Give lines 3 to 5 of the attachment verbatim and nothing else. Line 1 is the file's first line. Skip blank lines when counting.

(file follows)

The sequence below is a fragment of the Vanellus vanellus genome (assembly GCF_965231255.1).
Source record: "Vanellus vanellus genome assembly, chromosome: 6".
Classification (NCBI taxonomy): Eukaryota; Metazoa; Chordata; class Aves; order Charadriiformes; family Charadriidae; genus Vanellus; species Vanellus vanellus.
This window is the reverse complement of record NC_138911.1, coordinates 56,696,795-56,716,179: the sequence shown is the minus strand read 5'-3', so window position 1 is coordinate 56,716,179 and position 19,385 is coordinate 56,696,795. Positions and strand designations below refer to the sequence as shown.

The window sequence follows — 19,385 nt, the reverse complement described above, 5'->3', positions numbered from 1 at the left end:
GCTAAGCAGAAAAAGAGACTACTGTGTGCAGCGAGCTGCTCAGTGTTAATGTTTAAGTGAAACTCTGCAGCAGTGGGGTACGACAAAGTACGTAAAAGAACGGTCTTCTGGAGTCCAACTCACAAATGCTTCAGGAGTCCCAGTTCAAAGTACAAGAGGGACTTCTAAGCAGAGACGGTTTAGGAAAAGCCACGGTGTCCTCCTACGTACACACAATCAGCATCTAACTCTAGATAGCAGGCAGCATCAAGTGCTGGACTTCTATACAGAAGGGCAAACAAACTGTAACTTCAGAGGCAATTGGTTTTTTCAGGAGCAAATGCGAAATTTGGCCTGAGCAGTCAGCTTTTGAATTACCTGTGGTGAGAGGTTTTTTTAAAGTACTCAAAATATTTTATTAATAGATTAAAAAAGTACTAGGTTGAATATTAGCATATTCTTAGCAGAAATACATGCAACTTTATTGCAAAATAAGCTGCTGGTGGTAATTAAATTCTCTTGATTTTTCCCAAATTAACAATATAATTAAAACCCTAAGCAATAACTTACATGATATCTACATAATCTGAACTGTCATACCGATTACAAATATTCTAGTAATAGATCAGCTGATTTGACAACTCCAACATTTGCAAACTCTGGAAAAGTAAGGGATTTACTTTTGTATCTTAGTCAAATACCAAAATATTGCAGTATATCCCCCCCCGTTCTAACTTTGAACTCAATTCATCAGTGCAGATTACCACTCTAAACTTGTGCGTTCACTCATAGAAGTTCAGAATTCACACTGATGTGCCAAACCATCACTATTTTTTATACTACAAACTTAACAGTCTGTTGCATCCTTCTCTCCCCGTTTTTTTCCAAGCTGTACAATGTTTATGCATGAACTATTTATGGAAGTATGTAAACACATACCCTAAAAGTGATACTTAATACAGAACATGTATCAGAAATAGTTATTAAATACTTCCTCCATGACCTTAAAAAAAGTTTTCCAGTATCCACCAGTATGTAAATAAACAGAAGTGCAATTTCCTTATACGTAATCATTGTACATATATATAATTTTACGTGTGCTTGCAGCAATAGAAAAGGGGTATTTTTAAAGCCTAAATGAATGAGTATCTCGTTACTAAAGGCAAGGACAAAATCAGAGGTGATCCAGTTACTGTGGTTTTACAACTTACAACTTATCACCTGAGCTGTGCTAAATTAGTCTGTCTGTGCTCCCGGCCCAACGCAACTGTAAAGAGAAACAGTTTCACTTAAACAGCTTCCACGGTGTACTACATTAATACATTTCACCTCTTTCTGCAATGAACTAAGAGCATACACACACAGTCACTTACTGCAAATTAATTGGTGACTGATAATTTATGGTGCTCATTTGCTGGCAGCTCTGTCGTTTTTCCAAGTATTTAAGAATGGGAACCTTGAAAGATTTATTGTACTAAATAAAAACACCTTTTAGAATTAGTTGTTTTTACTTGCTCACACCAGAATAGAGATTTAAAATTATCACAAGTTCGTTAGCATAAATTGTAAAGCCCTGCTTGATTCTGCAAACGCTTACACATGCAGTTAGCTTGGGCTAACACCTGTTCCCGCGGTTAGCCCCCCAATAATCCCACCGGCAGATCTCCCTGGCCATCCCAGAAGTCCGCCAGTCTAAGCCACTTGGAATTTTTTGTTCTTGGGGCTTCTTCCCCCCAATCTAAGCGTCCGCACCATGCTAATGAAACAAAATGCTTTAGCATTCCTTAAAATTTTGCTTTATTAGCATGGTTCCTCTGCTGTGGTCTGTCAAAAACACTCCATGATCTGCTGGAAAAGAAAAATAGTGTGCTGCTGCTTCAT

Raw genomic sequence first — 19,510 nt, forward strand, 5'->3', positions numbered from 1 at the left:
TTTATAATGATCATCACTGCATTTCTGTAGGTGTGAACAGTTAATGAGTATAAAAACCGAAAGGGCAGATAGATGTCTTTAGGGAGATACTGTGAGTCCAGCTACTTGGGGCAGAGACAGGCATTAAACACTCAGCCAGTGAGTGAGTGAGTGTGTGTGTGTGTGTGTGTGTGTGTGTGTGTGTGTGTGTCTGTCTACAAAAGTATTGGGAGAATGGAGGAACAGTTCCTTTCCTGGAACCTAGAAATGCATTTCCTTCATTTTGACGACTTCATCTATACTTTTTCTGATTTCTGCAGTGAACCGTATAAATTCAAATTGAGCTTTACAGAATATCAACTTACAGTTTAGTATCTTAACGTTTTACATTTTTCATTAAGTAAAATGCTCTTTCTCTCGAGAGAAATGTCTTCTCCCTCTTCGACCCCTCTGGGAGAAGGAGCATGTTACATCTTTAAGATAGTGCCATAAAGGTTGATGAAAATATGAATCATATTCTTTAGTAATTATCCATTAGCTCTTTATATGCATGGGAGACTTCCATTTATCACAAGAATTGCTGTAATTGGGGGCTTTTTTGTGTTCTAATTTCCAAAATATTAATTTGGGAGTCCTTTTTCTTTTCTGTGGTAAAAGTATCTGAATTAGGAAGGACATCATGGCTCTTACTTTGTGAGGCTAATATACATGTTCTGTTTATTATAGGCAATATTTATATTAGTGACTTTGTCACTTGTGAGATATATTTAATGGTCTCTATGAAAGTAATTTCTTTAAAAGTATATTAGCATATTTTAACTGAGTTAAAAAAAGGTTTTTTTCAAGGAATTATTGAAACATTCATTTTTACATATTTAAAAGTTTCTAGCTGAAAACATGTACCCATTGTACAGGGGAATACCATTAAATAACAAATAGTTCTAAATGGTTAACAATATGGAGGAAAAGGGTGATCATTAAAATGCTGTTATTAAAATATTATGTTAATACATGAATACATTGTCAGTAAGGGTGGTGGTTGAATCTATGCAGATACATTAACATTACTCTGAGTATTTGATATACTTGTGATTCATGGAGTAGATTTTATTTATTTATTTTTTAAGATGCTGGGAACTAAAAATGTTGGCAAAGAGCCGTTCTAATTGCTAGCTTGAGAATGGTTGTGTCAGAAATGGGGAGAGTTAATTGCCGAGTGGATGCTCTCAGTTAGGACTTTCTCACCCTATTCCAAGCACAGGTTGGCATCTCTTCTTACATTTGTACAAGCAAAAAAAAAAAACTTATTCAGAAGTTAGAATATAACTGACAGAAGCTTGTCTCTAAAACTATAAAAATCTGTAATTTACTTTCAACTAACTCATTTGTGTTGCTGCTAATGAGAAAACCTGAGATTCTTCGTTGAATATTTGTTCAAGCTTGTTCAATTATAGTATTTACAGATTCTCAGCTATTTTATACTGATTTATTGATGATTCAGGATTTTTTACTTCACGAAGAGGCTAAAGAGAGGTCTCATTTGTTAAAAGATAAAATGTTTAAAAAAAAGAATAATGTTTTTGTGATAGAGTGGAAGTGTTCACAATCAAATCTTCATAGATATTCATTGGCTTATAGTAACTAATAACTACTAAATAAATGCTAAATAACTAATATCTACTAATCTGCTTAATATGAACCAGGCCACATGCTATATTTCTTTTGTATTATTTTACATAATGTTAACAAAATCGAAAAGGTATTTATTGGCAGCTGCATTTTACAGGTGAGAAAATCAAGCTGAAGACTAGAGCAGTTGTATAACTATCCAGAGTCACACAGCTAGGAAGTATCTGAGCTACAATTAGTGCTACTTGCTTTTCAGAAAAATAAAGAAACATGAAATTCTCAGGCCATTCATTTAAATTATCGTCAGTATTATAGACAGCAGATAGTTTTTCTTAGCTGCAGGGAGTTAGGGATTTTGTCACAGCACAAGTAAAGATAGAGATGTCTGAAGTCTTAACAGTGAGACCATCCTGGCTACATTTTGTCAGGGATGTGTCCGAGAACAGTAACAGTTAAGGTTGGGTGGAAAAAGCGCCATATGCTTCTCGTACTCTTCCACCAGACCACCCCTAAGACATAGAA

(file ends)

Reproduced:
Classification (NCBI taxonomy): Eukaryota; Metazoa; Chordata; class Aves; order Charadriiformes; family Charadriidae; genus Vanellus; species Vanellus vanellus.
This window is the reverse complement of record NC_138911.1, coordinates 56,696,795-56,716,179: the sequence shown is the minus strand read 5'-3', so window position 1 is coordinate 56,716,179 and position 19,385 is coordinate 56,696,795. Positions and strand designations below refer to the sequence as shown.

The window sequence follows — 19,385 nt, the reverse complement described above, 5'->3', positions numbered from 1 at the left end: